"Playing with others is an act of care and vulnerability"
Tuesday, February 21, 2023

headshot with oranges

The Writing University conducts interviews with writers while they are in Iowa City participating in the various writing programs on campus. We sit down with authors to ask about their work, their process and their descriptions of home. Today we are speaking with Clay Scofield, an MFA candidate at the Iowa Writers' Workshop. Clay Scofield [they/them/their] is a cloud, an orange, and a sonnet, seeking like- minded nebulous accumulations, citrus fruits, and poetic forms to play with across skies, trees, and pages. They are an interdisciplinary artist, writer, wanderer, play advocate, and collaborator.

1. Can you tell us a little bit about what brought you to the University of Iowa?

I wanted to leave my dead-end job and focus on my creative practices, so I applied to writing programs. Two funded years of creative practice and research brought me to University of Iowa. The time and space to devote myself to poetry, study, play, and community have been invaluable and transformative.

2. What is the inspiration for your work right now?

I am inspired by play, intimacy, connection, my community, relationships. I study play and its potential in connection, transformation, and healing. My play re-search is an autoethnographic exploration of how I practice play as creative process to trans-form myself. Then I think about the application of this process to relationships with others and in communities. Playing with others is an act of care and vulnerability. I’m (re)searching in order to write about play as a spiritual and creative practice. Play -- deep play -- is a radical act in our neoliberal society -- with potential to transform, liberate, and heal ourselves, our connections, and our worlds. 

3. Do you have a daily writing routine?

I have daily practices that facilitate writing, even though I don’t think these would look like “writing routines.” Daily meditation allows me to ground through my creative process. Creative work can be spiritually demanding, and I have practices to care for myself to facilitate the creative process. I’m interested in accessing states of deep play, which are immersive flow states engaging in play that generate the possibility for transformation, and so, become dangerous or risky, through their potential to transform/heal. While I have things I do everyday, I also need a lot of variety to keep my brain engaged. I get depressed when things are too routine, so I do things everyday, but I don’t do them at the same times. And sometimes, when writing seems impossible, I just go for a walk in trees and there, a poem. So, mostly I try to be gentle. Though I too am addicted to productivity, so often, I burn out. Then the well is dry. Then I rest. I’m trying to learn to do this before I’m leather. Moisturizing. Breathing. New search, search again, re-search (exhale).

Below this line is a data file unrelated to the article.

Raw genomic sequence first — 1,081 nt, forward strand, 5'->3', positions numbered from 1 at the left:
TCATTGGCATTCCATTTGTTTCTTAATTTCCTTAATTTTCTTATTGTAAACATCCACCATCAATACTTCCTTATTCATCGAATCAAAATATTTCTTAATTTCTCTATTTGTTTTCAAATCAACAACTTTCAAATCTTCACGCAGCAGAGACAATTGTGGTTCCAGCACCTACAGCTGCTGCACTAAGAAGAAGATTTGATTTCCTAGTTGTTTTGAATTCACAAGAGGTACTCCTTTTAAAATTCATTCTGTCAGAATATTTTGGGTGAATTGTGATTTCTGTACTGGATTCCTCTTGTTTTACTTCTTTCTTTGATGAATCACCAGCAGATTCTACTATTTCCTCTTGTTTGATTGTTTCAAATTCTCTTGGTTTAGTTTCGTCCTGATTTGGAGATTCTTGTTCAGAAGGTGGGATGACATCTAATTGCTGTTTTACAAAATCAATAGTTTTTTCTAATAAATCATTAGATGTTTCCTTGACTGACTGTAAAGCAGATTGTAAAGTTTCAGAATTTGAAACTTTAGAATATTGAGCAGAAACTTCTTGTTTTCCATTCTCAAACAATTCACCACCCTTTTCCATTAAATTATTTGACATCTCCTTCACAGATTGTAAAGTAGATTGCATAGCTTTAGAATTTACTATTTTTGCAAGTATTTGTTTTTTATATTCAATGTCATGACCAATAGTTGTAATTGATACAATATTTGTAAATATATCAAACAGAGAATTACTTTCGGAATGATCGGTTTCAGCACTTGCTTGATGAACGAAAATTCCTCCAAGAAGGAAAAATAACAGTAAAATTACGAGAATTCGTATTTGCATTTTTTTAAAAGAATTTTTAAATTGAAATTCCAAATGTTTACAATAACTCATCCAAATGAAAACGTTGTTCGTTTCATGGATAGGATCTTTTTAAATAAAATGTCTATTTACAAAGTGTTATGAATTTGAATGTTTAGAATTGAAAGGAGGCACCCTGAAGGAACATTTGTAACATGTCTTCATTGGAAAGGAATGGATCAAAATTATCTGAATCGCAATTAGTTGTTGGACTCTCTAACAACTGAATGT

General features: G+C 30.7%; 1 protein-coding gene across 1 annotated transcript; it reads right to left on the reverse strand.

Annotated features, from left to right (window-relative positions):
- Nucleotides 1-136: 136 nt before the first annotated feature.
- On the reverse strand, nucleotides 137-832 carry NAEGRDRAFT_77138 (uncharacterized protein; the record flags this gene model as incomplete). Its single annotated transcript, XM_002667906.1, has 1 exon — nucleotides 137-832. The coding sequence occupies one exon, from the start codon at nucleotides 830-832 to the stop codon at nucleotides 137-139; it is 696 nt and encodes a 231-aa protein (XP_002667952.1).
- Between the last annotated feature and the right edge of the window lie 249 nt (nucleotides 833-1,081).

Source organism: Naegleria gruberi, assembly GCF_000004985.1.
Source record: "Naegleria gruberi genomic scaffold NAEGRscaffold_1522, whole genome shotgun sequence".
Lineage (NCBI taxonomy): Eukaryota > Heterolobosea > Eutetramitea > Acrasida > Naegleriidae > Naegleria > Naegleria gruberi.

4. What are you reading right now? Are you reading for research or pleasure?

Right now I’m reading Breathing: Chaos and Poetry by Franco “Bifo” Berardi, Slow Spatial Reader: Chronicles of Radical Affection, experimental theater plays, and poetry from Jack Spicer, Harryette Mullen, and so on. I read for both research and pleasure, as in research pleases me. I am always a curious wanderer in reading, so that I am re-searching, or always, searching again, following what sparks the electricity of curiosity and play.

5. Tell us about where you are from - what are some favorite details you would like to share about your home?

I grew up in rural West Tennessee -- so this is where I am “from,” but “home” is a constellation. Gathering dust in my pores every place I live. I’ve moved around a lot since I left my hometown at 18, and each place I live I learn about myself, the world, and the nebulous concept of “home.” I learn ways to “make home,” in relationship with place/space for whatever duration. It’s like any relationship -- with lovers, friends, communities. I create intimacies with the places, and I stay in whatever relationship to them when I move elsewhere, so there are many homes, and I have different relationships with each of them. Over time, they change, and I keep learning. 


Thank you so much!